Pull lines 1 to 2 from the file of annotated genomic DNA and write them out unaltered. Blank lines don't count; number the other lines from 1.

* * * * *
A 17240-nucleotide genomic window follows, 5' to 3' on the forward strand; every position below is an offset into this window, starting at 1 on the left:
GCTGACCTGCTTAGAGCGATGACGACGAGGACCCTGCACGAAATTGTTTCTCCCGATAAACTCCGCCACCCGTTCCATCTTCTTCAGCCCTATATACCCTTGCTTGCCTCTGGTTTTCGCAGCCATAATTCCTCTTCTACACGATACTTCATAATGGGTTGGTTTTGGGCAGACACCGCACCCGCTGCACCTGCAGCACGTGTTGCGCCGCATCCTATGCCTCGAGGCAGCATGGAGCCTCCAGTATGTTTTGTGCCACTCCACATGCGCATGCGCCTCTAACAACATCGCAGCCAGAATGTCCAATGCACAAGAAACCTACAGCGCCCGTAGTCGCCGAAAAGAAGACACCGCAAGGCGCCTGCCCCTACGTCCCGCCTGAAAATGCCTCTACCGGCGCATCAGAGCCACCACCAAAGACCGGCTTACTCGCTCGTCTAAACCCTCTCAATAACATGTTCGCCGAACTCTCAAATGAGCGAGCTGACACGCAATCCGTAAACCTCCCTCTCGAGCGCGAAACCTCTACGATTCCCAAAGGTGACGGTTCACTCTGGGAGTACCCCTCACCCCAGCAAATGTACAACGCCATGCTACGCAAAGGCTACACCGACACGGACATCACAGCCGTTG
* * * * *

A 17240-nucleotide genomic window follows, 5' to 3' on the forward strand; every position below is an offset into this window, starting at 1 on the left:
GCTGACCTGCTTAGAGCGATGACGACGAGGACCCTGCACGAAATTGTTTCTCCCGATAAACTCCGCCACCCGTTCCATCTTCTTCAGCCCTATATACCCTTGCTTGCCTCTGGTTTTCGCAGCCATAATTCCTCTTCTACACGATACTTCATAATGGGTTGGTTTTGGGCAGACACCGCACCCGCTGCACCTGCAGCACGTGTTGCGCCGCATCCTATGCCTCGAGGCAGCATGGAGCCTCCAGTATGTTTTGTGCCACTCCACATGCGCATGCGCCTCTAACAACATCGCAGCCAGAATGTCCAATGCACAAGAAACCTACAGCGCCCGTAGTCGCCGAAAAGAAGACACCGCAAGGCGCCTGCCCCTACGTCCCGCCTGAAAATGCCTCTACCGGCGCATCAGAGCCACCACCAAAGACCGGCTTACTCGCTCGTCTAAACCCTCTCAATAACATGTTCGCCGAACTCTCAAATGAGCGAGCTGACACGCAATCCGTAAACCTCCCTCTCGAGCGCGAAACCTCTACGATTCCCAAAGGTGACGGTTCACTCTGGGAGTACCCCTCACCCCAGCAAATGTACAACGCCATGCTACGCAAAGGCTACACCGACACGGACATCACAGCCGTTG